At the county level, clubs work together to build a network of trails that connect one club’s system with another’s. Then club representatives contact individual landowners to seek their permission to route a trail across a particular piece of land. The exact location of the trail is worked out with each property owner, and routing is made to keep the trail a reasonable distance away from homes or any other sensitive areas.
5. What does the landowner have to do?
Since the marking of the trails is done by members of the local snowmobile club, the landowner does not have to do anything other than provide permission, either verbally or by signing a standard permission form provided by the club.
6. Is a landowner liable for those on his property?
Under Wisconsin law, specifically Chapter 350.19 Section 895.52 landowners are not liable for any injury occurring on their property when they have granted permission for snowmobiling, nor does the owner have any responsibility to keep his/her property safe for such activity. A copy of the Wisconsin snowmobile laws is available through the snowmobile club. Please note that most clubs do incur the cost of liability insurance policies to cover injury on snowmobile trails.
7. When do the trails open for use?
The trails are marked in the late fall, most commonly after crops have been harvested and the deer hunting season is over. Trail markers are usually removed by the end of March. The trails are open for use when adequate snow cover (usually 4 to 6 inches) is on the ground.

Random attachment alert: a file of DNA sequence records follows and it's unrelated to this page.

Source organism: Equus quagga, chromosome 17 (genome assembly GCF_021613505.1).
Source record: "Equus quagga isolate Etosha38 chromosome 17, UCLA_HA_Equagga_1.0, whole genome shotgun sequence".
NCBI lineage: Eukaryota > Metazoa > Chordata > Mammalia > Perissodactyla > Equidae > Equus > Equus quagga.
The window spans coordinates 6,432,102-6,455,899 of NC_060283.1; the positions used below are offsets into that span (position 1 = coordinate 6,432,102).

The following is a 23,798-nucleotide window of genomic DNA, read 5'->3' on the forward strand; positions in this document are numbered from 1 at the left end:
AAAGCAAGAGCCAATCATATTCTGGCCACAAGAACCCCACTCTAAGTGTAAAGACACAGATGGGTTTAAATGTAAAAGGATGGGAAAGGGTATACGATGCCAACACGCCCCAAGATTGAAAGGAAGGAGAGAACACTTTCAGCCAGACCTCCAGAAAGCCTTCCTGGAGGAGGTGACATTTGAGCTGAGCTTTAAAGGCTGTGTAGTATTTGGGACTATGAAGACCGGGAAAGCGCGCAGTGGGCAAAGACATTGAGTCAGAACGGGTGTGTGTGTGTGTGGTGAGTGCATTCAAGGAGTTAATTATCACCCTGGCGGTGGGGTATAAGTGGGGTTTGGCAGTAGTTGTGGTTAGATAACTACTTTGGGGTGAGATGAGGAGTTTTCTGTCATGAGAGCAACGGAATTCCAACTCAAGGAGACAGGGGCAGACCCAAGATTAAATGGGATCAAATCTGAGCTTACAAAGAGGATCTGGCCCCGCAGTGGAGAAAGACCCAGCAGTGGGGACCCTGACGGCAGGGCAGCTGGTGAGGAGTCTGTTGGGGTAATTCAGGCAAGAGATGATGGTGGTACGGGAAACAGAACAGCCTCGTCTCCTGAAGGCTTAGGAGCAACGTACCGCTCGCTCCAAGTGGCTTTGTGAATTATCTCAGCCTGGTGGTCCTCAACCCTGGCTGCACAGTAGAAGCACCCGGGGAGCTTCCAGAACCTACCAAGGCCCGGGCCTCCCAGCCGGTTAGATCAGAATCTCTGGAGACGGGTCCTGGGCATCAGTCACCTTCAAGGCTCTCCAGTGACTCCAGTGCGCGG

8. Are wheeled vehicles allowed on the trails?
Generally, snowmobilers discourage the use of wheeled vehicles (ATV’s & UTV's) on the snowmobile trails because of the damage they can do when marginal snow conditions exist. Some Wisconsin counties routinely allow ATV’s & UTV's to share part of the snowmobile trails.
Wisconsin law allows landowners to use ATV’s & UTV's on their own property. The same law also allows ATV’s & UTV's to be operated on trails where each individual landowner has specifically given permission to allow ATV & UTV use. If you are concerned about this, consult with your local club for further information.
9. What if problems occur?
Snowmobile clubs exist to promote responsible snowmobiling and to prevent problems from occurring. Since snowmobilers are the guests of landowners, your local club will work with you if you have any specific concerns. Each club has a trail boss or trail committee who responds to any problems that might arise.
10. Is there anything else a landowner should know?
YES! Wisconsin’s snowmobilers are proud of the statewide trail system that ranks with the best in the nation. This trail network would not be possible without the generosity of thousand of landowners, which is why snowmobilers appreciate the cooperation of landowners. By allowing trails to be set up, the landowners are helping clubs promote responsible and safe snowmobiling, and that is a benefit to all!
Where Do I Get The New Trail Pass?
Effective July 1, 2015 each sled operating in WI will be required to display a Wisconsin trail pass to be purchased annually.